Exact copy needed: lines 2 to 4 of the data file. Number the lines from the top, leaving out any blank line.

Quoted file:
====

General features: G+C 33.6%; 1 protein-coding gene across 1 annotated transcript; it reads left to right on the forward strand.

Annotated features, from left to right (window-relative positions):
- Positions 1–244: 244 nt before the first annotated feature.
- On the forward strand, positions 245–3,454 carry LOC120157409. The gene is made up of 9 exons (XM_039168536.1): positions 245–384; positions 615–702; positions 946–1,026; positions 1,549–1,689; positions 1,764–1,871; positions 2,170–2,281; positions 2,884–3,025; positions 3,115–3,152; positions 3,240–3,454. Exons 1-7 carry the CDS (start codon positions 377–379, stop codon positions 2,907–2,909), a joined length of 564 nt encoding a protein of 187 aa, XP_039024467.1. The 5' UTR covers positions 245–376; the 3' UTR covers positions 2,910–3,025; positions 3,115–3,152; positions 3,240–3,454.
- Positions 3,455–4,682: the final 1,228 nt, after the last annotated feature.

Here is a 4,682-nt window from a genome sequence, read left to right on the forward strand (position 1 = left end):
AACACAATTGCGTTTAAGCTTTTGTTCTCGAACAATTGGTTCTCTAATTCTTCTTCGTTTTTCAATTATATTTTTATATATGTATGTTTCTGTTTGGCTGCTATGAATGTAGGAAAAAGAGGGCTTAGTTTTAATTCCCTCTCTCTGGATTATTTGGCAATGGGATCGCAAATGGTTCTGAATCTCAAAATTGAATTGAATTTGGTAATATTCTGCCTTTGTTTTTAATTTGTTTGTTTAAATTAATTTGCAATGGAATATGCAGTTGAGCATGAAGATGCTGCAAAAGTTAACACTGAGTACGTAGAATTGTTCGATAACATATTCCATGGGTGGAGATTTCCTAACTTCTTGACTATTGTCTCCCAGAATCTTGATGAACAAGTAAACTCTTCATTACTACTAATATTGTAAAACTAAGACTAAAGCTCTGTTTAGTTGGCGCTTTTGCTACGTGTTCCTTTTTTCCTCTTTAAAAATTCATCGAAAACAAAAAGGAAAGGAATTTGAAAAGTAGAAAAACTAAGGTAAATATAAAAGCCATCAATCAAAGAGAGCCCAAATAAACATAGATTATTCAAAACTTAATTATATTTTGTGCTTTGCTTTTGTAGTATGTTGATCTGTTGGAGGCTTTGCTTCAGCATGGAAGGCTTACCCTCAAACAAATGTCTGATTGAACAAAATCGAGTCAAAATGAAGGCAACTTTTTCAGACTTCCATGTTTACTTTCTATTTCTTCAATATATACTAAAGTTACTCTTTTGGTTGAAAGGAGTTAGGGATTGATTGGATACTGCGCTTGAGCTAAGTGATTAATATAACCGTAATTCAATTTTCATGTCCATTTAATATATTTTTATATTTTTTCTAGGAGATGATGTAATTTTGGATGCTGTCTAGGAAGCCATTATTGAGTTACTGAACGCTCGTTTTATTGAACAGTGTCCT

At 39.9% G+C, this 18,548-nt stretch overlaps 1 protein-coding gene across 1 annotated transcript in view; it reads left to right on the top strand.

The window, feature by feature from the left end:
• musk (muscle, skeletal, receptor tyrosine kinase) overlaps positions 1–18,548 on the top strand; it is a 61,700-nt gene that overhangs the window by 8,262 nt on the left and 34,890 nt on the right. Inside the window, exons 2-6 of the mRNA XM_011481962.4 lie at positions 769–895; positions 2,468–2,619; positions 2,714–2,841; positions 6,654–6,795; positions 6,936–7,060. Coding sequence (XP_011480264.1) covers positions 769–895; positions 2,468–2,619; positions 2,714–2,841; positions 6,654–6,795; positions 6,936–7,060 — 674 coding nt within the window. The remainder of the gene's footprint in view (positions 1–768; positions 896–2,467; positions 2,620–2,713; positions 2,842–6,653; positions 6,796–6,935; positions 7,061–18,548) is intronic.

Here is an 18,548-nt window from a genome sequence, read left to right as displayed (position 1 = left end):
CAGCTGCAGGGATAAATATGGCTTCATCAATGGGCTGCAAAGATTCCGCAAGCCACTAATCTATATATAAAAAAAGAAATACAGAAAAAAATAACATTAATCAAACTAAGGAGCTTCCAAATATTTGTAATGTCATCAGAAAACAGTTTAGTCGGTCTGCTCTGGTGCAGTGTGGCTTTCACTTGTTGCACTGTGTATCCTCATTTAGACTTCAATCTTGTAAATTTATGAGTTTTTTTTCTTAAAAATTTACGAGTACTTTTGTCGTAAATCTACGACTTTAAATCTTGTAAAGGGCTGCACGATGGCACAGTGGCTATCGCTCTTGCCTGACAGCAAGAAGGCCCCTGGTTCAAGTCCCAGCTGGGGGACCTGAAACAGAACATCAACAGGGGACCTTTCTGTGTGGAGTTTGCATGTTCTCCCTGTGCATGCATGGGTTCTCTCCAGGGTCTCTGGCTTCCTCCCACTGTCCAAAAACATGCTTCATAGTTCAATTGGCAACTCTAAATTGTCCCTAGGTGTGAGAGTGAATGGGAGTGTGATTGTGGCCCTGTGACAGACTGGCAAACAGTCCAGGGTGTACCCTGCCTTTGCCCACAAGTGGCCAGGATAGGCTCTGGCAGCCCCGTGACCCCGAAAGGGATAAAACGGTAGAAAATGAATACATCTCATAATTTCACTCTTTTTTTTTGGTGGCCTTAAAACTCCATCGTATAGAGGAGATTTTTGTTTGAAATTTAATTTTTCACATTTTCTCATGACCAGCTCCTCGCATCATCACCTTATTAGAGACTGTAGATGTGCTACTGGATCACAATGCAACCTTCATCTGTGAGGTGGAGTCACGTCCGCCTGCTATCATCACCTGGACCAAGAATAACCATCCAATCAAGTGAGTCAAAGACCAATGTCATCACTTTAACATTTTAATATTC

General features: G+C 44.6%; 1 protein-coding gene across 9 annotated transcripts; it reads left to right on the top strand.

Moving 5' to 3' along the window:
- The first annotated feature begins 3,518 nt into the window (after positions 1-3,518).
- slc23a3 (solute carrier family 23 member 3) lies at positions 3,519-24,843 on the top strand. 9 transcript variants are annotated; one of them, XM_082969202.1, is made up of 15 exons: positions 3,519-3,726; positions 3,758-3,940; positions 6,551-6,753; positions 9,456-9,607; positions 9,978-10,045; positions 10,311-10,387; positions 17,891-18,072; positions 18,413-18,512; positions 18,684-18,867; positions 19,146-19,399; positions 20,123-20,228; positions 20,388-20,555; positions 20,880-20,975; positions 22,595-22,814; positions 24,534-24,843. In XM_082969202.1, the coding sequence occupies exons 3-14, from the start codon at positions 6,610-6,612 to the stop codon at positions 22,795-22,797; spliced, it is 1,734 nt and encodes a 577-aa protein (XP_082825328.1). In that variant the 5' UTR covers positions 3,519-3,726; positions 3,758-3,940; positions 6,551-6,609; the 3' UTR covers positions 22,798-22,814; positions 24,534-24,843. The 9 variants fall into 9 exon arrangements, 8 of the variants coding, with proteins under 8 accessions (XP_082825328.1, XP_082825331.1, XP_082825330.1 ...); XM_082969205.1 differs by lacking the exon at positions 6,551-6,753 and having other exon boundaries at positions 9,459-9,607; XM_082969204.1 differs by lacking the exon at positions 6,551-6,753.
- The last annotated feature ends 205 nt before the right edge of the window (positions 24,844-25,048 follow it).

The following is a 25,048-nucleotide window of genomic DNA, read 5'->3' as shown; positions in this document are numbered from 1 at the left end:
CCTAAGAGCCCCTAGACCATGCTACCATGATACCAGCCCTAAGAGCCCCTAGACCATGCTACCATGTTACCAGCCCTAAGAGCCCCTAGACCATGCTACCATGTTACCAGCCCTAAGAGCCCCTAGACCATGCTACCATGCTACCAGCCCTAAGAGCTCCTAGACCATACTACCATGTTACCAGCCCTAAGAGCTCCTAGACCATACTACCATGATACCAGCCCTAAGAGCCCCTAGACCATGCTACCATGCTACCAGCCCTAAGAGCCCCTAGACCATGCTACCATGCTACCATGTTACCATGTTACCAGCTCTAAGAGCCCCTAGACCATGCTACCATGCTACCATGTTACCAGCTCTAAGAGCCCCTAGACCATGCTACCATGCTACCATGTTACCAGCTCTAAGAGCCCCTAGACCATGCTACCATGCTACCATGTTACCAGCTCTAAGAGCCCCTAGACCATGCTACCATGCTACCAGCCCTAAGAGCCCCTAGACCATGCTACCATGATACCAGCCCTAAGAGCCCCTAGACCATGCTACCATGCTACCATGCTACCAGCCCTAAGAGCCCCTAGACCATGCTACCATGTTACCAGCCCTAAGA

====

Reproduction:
Annotated features, from left to right (window-relative positions):
- Positions 1–244: 244 nt before the first annotated feature.
- On the forward strand, positions 245–3,454 carry LOC120157409. The gene is made up of 9 exons (XM_039168536.1): positions 245–384; positions 615–702; positions 946–1,026; positions 1,549–1,689; positions 1,764–1,871; positions 2,170–2,281; positions 2,884–3,025; positions 3,115–3,152; positions 3,240–3,454. Exons 1-7 carry the CDS (start codon positions 377–379, stop codon positions 2,907–2,909), a joined length of 564 nt encoding a protein of 187 aa, XP_039024467.1. The 5' UTR covers positions 245–376; the 3' UTR covers positions 2,910–3,025; positions 3,115–3,152; positions 3,240–3,454.